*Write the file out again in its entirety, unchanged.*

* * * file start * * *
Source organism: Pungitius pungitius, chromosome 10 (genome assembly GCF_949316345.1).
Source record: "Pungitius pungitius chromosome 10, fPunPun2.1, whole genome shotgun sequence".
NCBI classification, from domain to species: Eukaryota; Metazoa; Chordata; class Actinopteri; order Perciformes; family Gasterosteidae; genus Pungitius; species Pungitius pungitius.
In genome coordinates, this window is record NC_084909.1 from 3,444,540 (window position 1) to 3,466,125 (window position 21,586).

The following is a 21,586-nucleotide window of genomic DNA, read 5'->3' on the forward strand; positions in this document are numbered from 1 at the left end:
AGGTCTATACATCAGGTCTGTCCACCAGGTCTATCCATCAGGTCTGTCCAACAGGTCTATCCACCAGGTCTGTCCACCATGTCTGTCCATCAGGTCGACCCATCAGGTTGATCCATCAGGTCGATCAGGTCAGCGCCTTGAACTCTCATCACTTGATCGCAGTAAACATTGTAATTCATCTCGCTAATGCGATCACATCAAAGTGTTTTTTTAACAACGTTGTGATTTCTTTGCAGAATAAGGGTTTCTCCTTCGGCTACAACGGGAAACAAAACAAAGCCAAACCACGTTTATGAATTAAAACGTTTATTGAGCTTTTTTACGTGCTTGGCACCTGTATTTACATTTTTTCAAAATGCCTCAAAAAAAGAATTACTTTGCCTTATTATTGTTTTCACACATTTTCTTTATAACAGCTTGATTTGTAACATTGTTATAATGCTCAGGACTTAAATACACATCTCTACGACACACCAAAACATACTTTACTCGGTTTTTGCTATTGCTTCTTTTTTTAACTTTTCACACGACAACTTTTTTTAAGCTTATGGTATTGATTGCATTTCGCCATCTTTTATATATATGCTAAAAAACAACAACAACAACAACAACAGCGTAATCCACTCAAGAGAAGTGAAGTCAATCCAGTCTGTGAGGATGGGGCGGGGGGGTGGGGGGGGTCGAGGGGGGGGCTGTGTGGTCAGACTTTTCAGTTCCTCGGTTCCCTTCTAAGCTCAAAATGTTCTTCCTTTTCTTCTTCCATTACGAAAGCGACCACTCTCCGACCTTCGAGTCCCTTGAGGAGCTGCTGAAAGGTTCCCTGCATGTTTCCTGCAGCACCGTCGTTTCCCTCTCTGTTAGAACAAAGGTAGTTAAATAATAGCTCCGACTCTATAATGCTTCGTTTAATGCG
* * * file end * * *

Source organism: Pungitius pungitius, chromosome 10 (genome assembly GCF_949316345.1).
Source record: "Pungitius pungitius chromosome 10, fPunPun2.1, whole genome shotgun sequence".
NCBI classification, from domain to species: Eukaryota; Metazoa; Chordata; class Actinopteri; order Perciformes; family Gasterosteidae; genus Pungitius; species Pungitius pungitius.
In genome coordinates, this window is record NC_084909.1 from 3,444,540 (window position 1) to 3,466,125 (window position 21,586).

The following is a 21,586-nucleotide window of genomic DNA, read 5'->3' on the forward strand; positions in this document are numbered from 1 at the left end:
AGGTCTATACATCAGGTCTGTCCACCAGGTCTATCCATCAGGTCTGTCCAACAGGTCTATCCACCAGGTCTGTCCACCATGTCTGTCCATCAGGTCGACCCATCAGGTTGATCCATCAGGTCGATCAGGTCAGCGCCTTGAACTCTCATCACTTGATCGCAGTAAACATTGTAATTCATCTCGCTAATGCGATCACATCAAAGTGTTTTTTTAACAACGTTGTGATTTCTTTGCAGAATAAGGGTTTCTCCTTCGGCTACAACGGGAAACAAAACAAAGCCAAACCACGTTTATGAATTAAAACGTTTATTGAGCTTTTTTACGTGCTTGGCACCTGTATTTACATTTTTTCAAAATGCCTCAAAAAAAGAATTACTTTGCCTTATTATTGTTTTCACACATTTTCTTTATAACAGCTTGATTTGTAACATTGTTATAATGCTCAGGACTTAAATACACATCTCTACGACACACCAAAACATACTTTACTCGGTTTTTGCTATTGCTTCTTTTTTTAACTTTTCACACGACAACTTTTTTTAAGCTTATGGTATTGATTGCATTTCGCCATCTTTTATATATATGCTAAAAAACAACAACAACAACAACAACAGCGTAATCCACTCAAGAGAAGTGAAGTCAATCCAGTCTGTGAGGATGGGGCGGGGGGGTGGGGGGGGTCGAGGGGGGGGCTGTGTGGTCAGACTTTTCAGTTCCTCGGTTCCCTTCTAAGCTCAAAATGTTCTTCCTTTTCTTCTTCCATTACGAAAGCGACCACTCTCCGACCTTCGAGTCCCTTGAGGAGCTGCTGAAAGGTTCCCTGCATGTTTCCTGCAGCACCGTCGTTTCCCTCTCTGTTAGAACAAAGGTAGTTAAATAATAGCTCCGACTCTATAATGCTTCGTTTAATGCG